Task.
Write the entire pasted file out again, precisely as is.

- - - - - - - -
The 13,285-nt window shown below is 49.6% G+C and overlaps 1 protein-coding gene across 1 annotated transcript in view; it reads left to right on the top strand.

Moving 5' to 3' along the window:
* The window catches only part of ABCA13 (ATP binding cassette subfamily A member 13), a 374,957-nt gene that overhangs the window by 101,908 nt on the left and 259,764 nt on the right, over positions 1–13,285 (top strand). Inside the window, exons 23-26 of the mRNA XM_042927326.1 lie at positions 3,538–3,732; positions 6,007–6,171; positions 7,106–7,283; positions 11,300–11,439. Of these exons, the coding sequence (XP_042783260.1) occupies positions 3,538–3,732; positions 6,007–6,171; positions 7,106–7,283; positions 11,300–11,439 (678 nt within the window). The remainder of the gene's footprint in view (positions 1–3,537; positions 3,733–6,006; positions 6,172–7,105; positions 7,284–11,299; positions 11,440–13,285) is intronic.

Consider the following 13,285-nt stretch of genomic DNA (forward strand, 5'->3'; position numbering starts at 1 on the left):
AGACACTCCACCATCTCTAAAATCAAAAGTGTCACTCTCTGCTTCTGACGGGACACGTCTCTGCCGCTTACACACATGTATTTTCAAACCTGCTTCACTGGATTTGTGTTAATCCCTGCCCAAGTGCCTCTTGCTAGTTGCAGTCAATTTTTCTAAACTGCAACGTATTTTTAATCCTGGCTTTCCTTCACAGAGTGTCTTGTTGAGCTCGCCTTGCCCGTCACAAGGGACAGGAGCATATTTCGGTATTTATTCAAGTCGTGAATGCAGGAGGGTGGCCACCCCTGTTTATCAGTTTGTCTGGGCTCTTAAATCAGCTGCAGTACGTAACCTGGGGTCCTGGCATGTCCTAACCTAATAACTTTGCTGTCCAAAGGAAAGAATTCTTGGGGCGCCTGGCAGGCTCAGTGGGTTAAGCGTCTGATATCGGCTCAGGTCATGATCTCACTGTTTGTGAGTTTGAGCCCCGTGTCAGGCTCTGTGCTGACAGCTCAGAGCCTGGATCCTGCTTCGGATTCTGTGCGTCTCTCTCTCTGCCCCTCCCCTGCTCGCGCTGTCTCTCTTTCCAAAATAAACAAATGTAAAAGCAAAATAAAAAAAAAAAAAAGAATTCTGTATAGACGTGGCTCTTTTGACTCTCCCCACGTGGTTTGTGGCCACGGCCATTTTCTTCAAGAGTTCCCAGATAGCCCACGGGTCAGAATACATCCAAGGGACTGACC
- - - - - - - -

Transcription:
The 13,285-nt window shown below is 49.6% G+C and overlaps 1 protein-coding gene across 1 annotated transcript in view; it reads left to right on the top strand.

Moving 5' to 3' along the window:
* The window catches only part of ABCA13 (ATP binding cassette subfamily A member 13), a 374,957-nt gene that overhangs the window by 101,908 nt on the left and 259,764 nt on the right, over positions 1–13,285 (top strand). Inside the window, exons 23-26 of the mRNA XM_042927326.1 lie at positions 3,538–3,732; positions 6,007–6,171; positions 7,106–7,283; positions 11,300–11,439. Of these exons, the coding sequence (XP_042783260.1) occupies positions 3,538–3,732; positions 6,007–6,171; positions 7,106–7,283; positions 11,300–11,439 (678 nt within the window). The remainder of the gene's footprint in view (positions 1–3,537; positions 3,733–6,006; positions 6,172–7,105; positions 7,284–11,299; positions 11,440–13,285) is intronic.

Consider the following 13,285-nt stretch of genomic DNA (forward strand, 5'->3'; position numbering starts at 1 on the left):
AGACACTCCACCATCTCTAAAATCAAAAGTGTCACTCTCTGCTTCTGACGGGACACGTCTCTGCCGCTTACACACATGTATTTTCAAACCTGCTTCACTGGATTTGTGTTAATCCCTGCCCAAGTGCCTCTTGCTAGTTGCAGTCAATTTTTCTAAACTGCAACGTATTTTTAATCCTGGCTTTCCTTCACAGAGTGTCTTGTTGAGCTCGCCTTGCCCGTCACAAGGGACAGGAGCATATTTCGGTATTTATTCAAGTCGTGAATGCAGGAGGGTGGCCACCCCTGTTTATCAGTTTGTCTGGGCTCTTAAATCAGCTGCAGTACGTAACCTGGGGTCCTGGCATGTCCTAACCTAATAACTTTGCTGTCCAAAGGAAAGAATTCTTGGGGCGCCTGGCAGGCTCAGTGGGTTAAGCGTCTGATATCGGCTCAGGTCATGATCTCACTGTTTGTGAGTTTGAGCCCCGTGTCAGGCTCTGTGCTGACAGCTCAGAGCCTGGATCCTGCTTCGGATTCTGTGCGTCTCTCTCTCTGCCCCTCCCCTGCTCGCGCTGTCTCTCTTTCCAAAATAAACAAATGTAAAAGCAAAATAAAAAAAAAAAAAAGAATTCTGTATAGACGTGGCTCTTTTGACTCTCCCCACGTGGTTTGTGGCCACGGCCATTTTCTTCAAGAGTTCCCAGATAGCCCACGGGTCAGAATACATCCAAGGGACTGACC